Crew of 4
gunner, loader, driver).
1 x 2pdr Main
Gun, 1 x 7.92 Besa MG
15 mph on
roads, 8 mph cross-country
93 rounds -2
pdr shells, 2925 rounds 7.62mm bullets
|Length: 5.61 m,
Width: 2.59 m, Height: 2.51
m, Weight: 25 tonnes
|Crew: 4 Power-plant: Two
AEC 6 cyl. diesels or two Leyland cyl. diesels, producing 87 hp
and 95 hp respectively.
|Armament: 1 x 2 pdr. Gun
and 1 x 7.92 Besa mg. or 1 x 3 in. Howitzer and 1 x 7.92 Besa mg.
A Bren .303 anti-aircraft mg. could also be fitted. Two 4 in.
smoke dischargers either side or the turret.
|Armour: 14-78 mm Speed:
|Range: 250 km.
Maker: Vulcan Foundry, Warrington UK. (and
This tank was a development of the Matilda I
Infantry Tank whose main armament consisted of no more than either a
.303 or a .50 Vickers mg. Such was the thinking behind pre World War II
tank development in many Countries (including Britain) that it was
considered that the fitting of larger calibre weapons was not warranted.
The Matilda Mark II arose out of a
need to provide a better armoured and armed vehicle, which could act in
the role of an infantry support tank. For its time, the Matilda II was a
heavily armoured vehicle and it was particularly successful in the early
years of WW II at Arras, France 1940 and in the Western Desert during
Unfortunately, its performance was hindered by
its small calibre gun and relatively slow cross country performance.
Despite its shortcomings, it
was more than capable of being used aggressively. This was especially
demonstrated in the Western Desert where it was virtually immune against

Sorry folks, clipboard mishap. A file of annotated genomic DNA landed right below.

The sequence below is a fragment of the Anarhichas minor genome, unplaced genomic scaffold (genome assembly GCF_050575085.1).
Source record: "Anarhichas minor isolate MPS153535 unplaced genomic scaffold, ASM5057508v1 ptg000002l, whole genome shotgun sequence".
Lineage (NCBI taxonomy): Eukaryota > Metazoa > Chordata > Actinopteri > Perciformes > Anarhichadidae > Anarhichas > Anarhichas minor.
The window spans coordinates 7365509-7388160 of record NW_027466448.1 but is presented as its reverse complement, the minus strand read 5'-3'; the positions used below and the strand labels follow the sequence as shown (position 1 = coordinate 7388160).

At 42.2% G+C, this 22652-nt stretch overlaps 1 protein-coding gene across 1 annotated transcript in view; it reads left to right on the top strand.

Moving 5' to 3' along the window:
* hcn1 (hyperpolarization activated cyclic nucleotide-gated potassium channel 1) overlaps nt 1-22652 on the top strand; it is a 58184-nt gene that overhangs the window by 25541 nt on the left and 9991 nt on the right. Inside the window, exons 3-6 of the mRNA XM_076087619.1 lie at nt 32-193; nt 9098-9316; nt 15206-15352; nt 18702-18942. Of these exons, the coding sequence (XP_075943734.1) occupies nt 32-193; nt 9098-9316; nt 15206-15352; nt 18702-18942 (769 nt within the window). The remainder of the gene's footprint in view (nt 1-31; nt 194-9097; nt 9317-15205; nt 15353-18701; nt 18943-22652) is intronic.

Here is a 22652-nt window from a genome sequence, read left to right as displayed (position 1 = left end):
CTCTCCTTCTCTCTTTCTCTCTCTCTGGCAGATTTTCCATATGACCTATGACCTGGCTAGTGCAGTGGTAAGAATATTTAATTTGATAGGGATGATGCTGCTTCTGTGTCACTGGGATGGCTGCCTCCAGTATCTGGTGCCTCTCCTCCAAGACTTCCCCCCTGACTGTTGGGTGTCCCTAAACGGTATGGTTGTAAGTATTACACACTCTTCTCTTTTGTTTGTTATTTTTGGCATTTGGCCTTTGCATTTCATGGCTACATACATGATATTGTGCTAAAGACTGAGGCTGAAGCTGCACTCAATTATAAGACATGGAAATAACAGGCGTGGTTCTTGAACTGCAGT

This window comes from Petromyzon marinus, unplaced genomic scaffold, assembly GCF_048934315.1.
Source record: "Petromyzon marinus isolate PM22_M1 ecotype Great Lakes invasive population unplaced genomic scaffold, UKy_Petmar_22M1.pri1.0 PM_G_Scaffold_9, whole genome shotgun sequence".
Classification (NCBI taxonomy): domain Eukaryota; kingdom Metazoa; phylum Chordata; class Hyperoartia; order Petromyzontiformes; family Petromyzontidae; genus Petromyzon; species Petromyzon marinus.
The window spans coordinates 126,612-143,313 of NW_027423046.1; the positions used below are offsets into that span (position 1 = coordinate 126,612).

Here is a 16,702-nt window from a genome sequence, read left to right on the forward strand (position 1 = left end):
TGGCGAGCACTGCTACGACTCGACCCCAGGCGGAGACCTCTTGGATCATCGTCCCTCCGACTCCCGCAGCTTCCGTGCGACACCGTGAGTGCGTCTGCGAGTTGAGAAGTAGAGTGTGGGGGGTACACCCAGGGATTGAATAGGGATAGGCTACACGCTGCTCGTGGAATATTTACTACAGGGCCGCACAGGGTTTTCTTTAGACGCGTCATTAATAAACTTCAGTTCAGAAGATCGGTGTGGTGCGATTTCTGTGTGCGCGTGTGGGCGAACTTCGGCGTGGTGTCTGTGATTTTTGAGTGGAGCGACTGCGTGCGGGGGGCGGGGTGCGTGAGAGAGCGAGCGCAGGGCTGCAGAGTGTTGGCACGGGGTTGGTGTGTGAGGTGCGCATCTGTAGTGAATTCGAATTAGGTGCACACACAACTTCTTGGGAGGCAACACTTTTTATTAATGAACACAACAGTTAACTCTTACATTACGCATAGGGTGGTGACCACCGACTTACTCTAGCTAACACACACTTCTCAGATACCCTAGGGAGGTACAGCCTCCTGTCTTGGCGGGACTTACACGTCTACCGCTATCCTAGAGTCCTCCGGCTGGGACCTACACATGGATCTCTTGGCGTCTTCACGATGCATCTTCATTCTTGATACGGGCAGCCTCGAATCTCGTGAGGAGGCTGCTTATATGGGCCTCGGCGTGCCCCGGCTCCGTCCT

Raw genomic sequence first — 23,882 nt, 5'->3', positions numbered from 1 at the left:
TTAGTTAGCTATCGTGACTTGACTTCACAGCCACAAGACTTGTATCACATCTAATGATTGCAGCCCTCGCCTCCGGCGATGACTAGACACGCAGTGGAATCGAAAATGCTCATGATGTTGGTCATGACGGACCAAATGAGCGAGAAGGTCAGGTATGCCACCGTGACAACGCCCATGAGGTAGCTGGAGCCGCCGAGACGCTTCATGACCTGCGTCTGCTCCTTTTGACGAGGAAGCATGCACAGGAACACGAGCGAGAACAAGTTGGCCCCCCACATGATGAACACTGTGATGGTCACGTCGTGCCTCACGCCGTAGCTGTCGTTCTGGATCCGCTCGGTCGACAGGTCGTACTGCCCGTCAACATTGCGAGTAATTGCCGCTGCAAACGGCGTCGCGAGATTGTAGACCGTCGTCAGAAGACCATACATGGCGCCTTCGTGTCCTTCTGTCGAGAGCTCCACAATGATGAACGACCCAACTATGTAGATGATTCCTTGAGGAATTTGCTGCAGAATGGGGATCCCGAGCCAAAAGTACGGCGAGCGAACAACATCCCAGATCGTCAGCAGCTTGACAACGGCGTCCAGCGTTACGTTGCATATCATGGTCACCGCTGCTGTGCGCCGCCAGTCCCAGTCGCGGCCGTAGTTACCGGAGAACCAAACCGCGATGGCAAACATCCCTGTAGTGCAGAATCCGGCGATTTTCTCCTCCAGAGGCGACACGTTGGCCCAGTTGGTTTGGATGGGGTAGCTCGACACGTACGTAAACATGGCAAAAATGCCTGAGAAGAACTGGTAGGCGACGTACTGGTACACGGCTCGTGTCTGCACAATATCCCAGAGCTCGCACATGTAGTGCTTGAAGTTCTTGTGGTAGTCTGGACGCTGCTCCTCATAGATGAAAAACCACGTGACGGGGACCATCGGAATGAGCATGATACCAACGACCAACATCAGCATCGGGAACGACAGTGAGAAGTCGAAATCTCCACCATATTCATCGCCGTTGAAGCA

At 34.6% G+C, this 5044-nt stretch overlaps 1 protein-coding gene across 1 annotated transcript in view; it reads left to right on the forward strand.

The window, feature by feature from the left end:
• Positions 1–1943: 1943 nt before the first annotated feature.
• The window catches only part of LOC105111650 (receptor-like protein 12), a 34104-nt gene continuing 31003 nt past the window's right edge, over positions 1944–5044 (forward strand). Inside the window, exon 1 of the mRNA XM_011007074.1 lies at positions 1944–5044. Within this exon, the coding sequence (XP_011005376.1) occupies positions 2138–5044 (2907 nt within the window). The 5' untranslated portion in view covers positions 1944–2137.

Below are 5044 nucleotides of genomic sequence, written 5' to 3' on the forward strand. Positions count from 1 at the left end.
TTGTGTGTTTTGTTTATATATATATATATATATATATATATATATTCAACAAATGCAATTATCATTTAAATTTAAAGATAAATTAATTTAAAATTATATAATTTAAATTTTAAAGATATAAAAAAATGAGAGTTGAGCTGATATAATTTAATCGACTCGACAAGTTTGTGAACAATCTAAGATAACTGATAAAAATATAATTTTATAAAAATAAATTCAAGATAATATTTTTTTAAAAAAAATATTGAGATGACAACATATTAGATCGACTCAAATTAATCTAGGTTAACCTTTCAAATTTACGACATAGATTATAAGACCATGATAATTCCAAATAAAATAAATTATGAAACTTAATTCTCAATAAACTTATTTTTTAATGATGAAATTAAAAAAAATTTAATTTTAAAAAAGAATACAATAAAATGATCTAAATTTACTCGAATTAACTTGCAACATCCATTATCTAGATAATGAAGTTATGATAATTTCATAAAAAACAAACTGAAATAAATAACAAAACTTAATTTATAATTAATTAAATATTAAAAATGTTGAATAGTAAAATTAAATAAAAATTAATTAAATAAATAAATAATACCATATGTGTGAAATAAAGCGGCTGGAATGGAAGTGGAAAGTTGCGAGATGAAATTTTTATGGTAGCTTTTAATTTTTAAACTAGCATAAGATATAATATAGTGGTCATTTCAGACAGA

anti-tank and tank guns of the day. In its early conflicts in the
Western Desert, its value as a shock assault weapon was significant and
it soon earned the title "Queen of the Battlefield".
Unfortunately, it was soon outclassed by better enemy tanks and the
German's 88m gun. However, it found a renewed operational life in the
Although the design ideas were sound for their
time, the Matilda could not be up-gunned as the turret ring was too
small to accept a larger tank gun. However, it was found that a low
velocity 3 in. howitzer could be fitted as a substitute for the tank
gun. Such a weapon proved invaluable when operating against infantry,
light skinned vehicles, bunkers and other fortifications.
Mechanically, the Matilda possessed a
hydraulic, power operated turret. Its twin engines were linked through
an epicyclical gearbox, which in turn drove a pair of rear sprockets.
The suspension consisted of sets of bogies which were linked together
and worked against horizontal compression springs.
Australian Service History
The Matilda filled an urgent need for a tank to
operate in New Guinea. Approximately 140 tanks were provided by Britain
in early 1942, and these vehicles subsequently proved suitable for
In 1943, a
flamethrower version was produced, known as the Frog.
Frog's were used in Borneo by 2/1 Armoured Brigade. A bulldozer
version was also developed.
Many of the tanks were fitted with a variety of
battle-field modifications, including wire mesh over the engine covers,
spare track links on the hull and/or pierced steel planking (PSP) which